5 Mistakes Not to Make for a Risk-free Camping Holiday


A camping holiday is truly a unique experience. There’s a certain feeling of freedom you get while sleeping under the stars, roasting food on an open fire and exploring the bustling wildlife, undisturbed. However, in order for things to be truly stress-free, there are a few issues to consider. 

What’s important is never to be too excited to neglect that national parks are wild places and it’s vital to consider your safety. Read on to find out how to stay safe and happy while enjoying your fresh air and digital detox holiday. 

  1. Be aware of what’s around your tent

Once you’ve arrived at the campsite of your choice, the first thing you’ll do is set up your tent. But before hammering in the first peg, take a look around the immediate area for potential dangers. Consider where the water will drain in case of rain. If you don’t want the water to pool close to your tent, avoid camping over ditches or in creek beds. 

If you have little ones with you, make sure they are safe, i.e., there are no rivers, creeks, or steep cliffs nearby. Another thing you should do is look for ant nests. If disturbed, those angry ants will let you know what it means to trespass on their territory. 

  1. Bring all the essential supplies

Food and water are the most important. You can’t always rely on the park’s rainwater supply, especially not in dry conditions. Furthermore, thank water is not treated and thus not suitable for drinking. That said, bring plenty of water for drinking, washing and cooking. 

If you’re bringing food that requires being kept cold, invest in a cooler with a stable supply of ice. You don’t want to risk food poisoning ruining your trip. Air-tight containers are important to keep the crawlies from having a feast unless you want some extra protein with your grub. 

  1. Don’t forget your first aid kit

While away from civilization, you can never be too careful since medical aid may be far away. The absolute best thing you can do is attain some medical training. Today, there are flexible online courses available to all who wish to acquire invaluable life-saving skills such as ACLS, for instance. You’ll be certified to give medical attention in an emergency and help save a life until the ambulance arrives. Just make sure you know where the nearest one is before you set off.

Paired with your skills, a first aid kit is a must. If something goes wrong or you need to treat an injury, you’ll be more than grateful for those painkillers, disinfectants and gauze. It’s also a good idea to have a smaller one at hand, so you can take it to your hikes and walks.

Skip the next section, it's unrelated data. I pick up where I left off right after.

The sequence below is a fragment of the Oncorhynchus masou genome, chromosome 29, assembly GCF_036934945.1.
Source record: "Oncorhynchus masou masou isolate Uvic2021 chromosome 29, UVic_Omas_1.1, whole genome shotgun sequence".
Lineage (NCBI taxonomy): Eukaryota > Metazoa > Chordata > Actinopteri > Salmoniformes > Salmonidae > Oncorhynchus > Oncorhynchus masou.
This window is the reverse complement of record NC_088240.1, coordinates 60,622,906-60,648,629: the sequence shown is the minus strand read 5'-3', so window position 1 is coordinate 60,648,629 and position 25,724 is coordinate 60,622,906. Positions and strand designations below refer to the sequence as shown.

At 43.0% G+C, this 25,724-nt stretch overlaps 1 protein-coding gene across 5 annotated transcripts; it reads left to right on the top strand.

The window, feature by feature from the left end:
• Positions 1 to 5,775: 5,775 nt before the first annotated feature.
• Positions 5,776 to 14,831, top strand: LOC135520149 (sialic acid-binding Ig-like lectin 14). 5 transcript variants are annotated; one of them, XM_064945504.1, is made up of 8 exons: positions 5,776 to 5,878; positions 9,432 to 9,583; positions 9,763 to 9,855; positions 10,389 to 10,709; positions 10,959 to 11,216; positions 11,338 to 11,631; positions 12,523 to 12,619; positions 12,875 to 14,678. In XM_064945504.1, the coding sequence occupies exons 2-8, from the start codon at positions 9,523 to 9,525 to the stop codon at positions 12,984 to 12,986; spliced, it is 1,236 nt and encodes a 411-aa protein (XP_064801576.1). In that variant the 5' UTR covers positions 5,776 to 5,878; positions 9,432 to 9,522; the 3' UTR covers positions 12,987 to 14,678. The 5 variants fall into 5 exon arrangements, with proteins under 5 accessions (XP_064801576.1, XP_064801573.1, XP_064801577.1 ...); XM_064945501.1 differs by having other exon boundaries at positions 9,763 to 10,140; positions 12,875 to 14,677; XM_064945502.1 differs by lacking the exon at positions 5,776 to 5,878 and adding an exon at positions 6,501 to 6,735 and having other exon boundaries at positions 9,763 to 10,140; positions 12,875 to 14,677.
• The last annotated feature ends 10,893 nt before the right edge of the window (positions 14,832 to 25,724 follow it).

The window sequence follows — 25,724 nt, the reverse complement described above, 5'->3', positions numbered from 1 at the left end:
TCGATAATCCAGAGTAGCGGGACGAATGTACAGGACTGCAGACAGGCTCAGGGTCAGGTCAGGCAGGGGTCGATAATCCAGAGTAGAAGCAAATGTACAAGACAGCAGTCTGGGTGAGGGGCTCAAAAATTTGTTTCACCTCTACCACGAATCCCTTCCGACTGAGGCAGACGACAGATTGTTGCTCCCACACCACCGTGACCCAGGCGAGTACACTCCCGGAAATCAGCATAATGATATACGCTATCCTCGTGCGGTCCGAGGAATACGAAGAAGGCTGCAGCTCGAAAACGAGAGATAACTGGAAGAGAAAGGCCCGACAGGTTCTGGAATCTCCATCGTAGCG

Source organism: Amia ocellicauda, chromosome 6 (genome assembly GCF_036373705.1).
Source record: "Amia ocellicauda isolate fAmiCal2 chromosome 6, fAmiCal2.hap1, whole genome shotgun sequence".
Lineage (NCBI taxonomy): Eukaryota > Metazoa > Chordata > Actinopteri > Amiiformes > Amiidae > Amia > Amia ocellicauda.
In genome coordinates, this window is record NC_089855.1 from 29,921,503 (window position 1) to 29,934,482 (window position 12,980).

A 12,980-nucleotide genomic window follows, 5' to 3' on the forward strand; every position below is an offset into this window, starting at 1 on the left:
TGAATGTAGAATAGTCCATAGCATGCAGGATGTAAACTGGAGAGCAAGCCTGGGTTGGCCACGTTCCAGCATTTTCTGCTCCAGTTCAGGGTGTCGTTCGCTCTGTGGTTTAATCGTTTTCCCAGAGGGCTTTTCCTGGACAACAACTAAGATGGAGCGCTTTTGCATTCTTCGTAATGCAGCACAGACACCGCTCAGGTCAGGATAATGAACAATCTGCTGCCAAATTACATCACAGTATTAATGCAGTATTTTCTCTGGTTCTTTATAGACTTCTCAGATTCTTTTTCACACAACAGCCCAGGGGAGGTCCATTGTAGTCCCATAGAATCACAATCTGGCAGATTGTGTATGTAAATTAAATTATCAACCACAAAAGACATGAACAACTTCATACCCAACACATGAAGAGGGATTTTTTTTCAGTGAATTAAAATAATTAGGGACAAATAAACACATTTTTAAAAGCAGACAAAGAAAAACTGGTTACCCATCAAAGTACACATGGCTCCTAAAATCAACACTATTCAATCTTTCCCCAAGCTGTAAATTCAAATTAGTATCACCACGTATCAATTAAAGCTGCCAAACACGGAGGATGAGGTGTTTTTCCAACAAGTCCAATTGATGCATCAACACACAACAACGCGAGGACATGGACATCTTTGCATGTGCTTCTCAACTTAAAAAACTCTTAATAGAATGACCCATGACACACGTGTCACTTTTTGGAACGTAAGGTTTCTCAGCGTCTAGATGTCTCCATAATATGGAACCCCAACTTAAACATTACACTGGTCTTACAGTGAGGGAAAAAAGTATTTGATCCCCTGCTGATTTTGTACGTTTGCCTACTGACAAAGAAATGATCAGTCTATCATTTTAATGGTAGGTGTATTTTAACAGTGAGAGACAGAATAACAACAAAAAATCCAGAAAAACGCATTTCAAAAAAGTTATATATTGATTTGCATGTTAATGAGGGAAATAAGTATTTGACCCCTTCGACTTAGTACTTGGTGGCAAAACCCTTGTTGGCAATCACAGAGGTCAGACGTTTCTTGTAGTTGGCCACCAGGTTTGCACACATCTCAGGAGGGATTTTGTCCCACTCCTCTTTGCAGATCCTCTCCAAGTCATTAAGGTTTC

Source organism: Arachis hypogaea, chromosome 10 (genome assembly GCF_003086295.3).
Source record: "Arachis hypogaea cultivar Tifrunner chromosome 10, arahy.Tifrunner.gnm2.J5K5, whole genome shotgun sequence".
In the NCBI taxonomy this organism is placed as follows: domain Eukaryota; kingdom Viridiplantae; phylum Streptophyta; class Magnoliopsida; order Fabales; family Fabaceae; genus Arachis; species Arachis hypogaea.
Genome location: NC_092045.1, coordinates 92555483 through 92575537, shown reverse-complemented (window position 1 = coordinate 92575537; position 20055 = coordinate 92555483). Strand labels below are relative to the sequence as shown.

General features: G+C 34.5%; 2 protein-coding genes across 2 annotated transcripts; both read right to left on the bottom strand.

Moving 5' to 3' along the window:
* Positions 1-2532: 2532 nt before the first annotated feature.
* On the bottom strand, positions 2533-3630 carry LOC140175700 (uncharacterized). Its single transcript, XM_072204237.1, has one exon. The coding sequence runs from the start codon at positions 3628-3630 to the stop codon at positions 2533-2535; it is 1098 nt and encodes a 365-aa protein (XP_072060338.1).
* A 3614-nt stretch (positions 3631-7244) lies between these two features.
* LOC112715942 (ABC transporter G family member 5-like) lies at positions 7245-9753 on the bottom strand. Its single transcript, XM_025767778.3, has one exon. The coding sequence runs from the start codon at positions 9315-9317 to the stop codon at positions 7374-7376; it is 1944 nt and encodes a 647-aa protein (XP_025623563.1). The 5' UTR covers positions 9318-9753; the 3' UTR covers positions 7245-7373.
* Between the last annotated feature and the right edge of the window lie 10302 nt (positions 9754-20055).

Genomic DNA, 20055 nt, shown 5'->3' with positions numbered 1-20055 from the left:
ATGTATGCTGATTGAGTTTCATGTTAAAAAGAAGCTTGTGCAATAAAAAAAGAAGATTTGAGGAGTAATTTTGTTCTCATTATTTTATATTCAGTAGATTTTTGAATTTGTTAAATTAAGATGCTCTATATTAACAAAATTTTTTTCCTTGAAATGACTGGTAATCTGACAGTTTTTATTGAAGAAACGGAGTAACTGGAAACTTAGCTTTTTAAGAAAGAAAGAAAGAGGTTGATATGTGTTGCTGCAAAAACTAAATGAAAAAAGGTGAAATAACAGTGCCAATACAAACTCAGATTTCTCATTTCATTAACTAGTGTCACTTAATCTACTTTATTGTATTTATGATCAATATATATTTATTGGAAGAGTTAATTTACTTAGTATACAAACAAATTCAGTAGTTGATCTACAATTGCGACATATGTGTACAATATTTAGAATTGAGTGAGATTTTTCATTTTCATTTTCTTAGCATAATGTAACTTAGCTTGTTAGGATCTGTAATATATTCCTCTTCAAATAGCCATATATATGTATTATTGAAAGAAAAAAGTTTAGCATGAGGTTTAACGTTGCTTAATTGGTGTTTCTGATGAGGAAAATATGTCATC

1. Triple check the weather

The weather, in all its trickiness, requires thorough research beforehand as well as flexibility. Imagine not having a set of clothes for unexpected showers or snow, or even humidity or scorching heat. So make sure you check several weather forecasts for the whole length of your trip. Apart from being unpleasant, the weather can also be dangerous. You can get seriously ill if you don’t have a set of dry clothes or if it gets too cold at night. 

If camping in the summer, make sure to bring sun-protection creams as well as a hat to prevent heat stroke on long hikes. If you choose spring or autumn, keep in mind that the weather might be warmer or colder than it typically is in this season. All in all, it’s well-worthed to pack for the unexpected.

  1. Watch out for wildlife

In many cases, small critters create big problems. Mosquitos, ticks and other insects can bite to cause skin irritation and sometimes even carry diseases. Prevention includes insect repellent, long-sleeved tops and long pants. Flyscreens on tents are a must and should be left open, and neither should your water containers since thirsty insects will welcome the opportunity. 

Snakes are more present in warmer months but don’t worry. They’re usually very shy and won’t attack without good reason, so if you just leave them be, you should be fine. Nevertheless, long pants and closed shoes will help as well as sticking to the trails and making a bit of noise when you walk. 

Camping can be so much fun for the whole family. The more you prepare, the safer it is. Apart from all the equipment and supplies, it wouldn’t hurt to do a little bit of research on the area you’re planning to visit and the experiences of other campers there. All the advice you can get is valuable. Have fun camping!

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